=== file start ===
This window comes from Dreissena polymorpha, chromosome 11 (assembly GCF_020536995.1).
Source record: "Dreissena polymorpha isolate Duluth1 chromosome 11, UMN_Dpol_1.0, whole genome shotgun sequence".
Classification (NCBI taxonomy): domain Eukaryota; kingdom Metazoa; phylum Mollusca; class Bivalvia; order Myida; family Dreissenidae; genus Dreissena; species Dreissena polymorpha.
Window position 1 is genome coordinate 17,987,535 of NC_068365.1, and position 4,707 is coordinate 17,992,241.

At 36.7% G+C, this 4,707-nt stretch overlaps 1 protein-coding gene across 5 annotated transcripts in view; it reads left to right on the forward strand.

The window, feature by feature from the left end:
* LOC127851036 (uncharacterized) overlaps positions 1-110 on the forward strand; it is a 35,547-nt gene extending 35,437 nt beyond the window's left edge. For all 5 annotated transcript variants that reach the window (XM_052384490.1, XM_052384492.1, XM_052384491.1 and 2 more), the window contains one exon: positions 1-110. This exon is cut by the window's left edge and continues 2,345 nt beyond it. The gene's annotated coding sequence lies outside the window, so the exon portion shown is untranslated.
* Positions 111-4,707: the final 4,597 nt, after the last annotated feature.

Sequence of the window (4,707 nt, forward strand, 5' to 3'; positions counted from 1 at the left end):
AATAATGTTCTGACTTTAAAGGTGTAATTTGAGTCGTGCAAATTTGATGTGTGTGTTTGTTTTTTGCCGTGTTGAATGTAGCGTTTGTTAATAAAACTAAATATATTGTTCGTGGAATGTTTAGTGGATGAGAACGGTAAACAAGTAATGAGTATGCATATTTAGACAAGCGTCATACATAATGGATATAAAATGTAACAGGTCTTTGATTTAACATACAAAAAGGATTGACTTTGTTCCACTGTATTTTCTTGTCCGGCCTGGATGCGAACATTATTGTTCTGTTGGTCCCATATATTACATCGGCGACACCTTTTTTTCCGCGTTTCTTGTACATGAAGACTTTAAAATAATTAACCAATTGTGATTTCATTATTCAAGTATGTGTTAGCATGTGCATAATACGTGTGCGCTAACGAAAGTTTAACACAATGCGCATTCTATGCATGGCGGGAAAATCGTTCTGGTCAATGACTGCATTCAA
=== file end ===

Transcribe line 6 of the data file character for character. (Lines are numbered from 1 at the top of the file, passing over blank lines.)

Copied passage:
The window, feature by feature from the left end: